TRREB Agents Are Increasingly Transacting Outside of Their Board
Toronto real estate agents are becoming very familiar with parts of Ontario outside of the Greater Toronto Area (GTA) confines.
As migration continues out of the GTA and into other parts of the province, realtors are doing more transactions outside of their board.
Jason Mercer, Chief Market Analyst of the Toronto Regional Real Estate Board (TRREB), says that the total number of transactions outside of the TRREB Market Watch Geography — namely, the GTA, plus south Simcoe County and Orangeville — are growing and have been for some time.
“This is part of the broader trend we’re seeing not only during the pandemic, but in the years leading up to it. Homebuyers were looking further afield than the GTA proper into the Greater Golden Horseshoe (GGH),” says Mercer.
Mercer says that migration outside of the GTA actually began around 2015/16 .
As a result, realtors are covering more geographical ground.
“We have members that are working at the geographic margins of the GTA and certainly have clientele outside of the traditional GTA proper and other parts of the Greater Golden horseshoe,” says Mercer. “Their clients have decided to look beyond GTA borders due to affordability issues and the work-from-home climate and that’s being reflected in where some of our members are helping our clients.”
Mercer says, for example, that members working in south Simcoe, would also be active in other parts of Simcoe County. “Similar examples could be found in the eastern and western GTA — for example, Durham-Northumberland, Halton-Hamilton, Halton-Guelph,” he says.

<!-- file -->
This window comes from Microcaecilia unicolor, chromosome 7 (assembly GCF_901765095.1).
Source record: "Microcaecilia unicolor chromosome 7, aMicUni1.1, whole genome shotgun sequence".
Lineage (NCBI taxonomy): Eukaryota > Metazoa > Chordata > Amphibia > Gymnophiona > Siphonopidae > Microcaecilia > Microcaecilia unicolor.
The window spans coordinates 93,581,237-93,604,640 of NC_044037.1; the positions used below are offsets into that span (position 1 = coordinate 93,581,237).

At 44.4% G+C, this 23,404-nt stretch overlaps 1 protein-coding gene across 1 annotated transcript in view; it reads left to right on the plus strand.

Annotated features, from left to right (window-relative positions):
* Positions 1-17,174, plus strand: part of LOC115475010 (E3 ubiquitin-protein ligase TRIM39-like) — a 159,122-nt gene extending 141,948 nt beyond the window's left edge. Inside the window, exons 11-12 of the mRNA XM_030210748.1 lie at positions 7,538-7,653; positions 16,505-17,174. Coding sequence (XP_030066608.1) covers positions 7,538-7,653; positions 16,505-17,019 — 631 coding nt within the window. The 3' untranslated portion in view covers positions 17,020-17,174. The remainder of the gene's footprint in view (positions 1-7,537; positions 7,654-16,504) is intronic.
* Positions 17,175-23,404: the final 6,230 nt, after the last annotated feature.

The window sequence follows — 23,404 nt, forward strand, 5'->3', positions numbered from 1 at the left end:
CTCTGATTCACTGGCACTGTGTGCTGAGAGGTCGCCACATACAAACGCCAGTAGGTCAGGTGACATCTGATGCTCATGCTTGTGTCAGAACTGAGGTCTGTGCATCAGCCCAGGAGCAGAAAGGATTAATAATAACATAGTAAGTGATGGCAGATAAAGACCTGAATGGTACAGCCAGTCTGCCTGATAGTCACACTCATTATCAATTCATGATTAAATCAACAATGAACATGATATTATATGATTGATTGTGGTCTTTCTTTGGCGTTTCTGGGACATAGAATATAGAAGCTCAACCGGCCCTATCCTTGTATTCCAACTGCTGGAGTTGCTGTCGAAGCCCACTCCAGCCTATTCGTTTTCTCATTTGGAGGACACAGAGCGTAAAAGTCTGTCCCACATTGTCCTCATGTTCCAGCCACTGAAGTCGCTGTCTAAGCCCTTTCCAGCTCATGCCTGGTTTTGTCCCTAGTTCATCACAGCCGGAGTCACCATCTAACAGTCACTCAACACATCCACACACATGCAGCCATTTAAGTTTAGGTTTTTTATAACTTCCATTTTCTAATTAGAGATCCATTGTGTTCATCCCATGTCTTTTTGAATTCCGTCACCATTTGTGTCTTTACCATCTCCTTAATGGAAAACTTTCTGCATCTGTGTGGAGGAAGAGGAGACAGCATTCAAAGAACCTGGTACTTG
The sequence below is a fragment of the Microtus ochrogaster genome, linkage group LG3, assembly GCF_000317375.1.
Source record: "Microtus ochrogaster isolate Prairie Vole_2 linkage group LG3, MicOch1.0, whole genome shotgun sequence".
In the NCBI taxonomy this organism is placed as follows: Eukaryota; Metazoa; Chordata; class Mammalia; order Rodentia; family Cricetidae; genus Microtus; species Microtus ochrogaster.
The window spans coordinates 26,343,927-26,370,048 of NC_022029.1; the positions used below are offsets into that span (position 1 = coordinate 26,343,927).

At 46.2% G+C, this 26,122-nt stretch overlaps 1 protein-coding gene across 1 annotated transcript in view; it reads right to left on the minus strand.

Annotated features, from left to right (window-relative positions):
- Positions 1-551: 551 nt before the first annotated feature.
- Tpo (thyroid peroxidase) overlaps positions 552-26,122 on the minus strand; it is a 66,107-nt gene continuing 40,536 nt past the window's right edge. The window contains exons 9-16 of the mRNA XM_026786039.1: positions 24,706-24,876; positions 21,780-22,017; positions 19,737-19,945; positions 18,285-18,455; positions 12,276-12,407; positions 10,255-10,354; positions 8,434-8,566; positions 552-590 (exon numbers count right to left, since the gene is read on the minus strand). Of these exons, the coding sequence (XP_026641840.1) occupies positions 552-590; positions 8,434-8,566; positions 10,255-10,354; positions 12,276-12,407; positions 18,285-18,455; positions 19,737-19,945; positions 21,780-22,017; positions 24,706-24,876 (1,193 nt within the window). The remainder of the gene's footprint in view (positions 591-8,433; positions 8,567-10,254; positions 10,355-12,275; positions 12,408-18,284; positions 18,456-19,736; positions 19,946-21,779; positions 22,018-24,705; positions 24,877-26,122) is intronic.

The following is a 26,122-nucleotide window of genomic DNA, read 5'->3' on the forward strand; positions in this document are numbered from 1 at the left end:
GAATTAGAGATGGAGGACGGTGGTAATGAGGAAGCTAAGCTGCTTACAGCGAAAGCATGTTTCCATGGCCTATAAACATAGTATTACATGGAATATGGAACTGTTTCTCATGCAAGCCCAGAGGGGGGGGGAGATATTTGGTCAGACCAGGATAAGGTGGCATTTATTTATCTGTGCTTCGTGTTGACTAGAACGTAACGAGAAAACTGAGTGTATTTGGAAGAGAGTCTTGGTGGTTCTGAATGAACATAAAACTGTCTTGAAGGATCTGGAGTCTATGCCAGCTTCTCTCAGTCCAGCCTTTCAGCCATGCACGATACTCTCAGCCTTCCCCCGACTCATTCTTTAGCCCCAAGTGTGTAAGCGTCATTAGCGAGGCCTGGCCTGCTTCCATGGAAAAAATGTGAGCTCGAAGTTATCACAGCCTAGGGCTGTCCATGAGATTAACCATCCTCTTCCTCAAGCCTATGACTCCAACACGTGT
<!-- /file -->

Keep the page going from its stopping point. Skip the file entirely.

As Mercer highlights, realtors may very well be duel members with other boards within Ontario.
He points out that TRREB provides MLS® System services to three partner boards: the Brampton Real Estate Board, the Durham Region Association of REALTORS®, and the Northumberland Hills Association of REALTORS®. “Many Members of these associations will be reporting transactions outside of the Market Watch geography based on their proximity with other regions and counties in the GGH,” he says.
A lot of this movement has come to the forefront as we’ve moved through the pandemic, but it’s not entirely the driving force.
“We were starting to see the out-migration of the GTA proper long before COVID and that speaks to the broader story of not a lot of supply available for homes, which has led to more competition between buyers, accelerating price growth,” says Mercer. “From an affordability perspective, people have had to look further afield to meet their housing needs. It’s a broader story than COVID-19; the pandemic just put it under the microscope.”
With the supply of coveted single-family homes in the GTA limited and a bubble that shows no signs of a dramatic burst, it looks like this trend won’t disappear any time in the near future.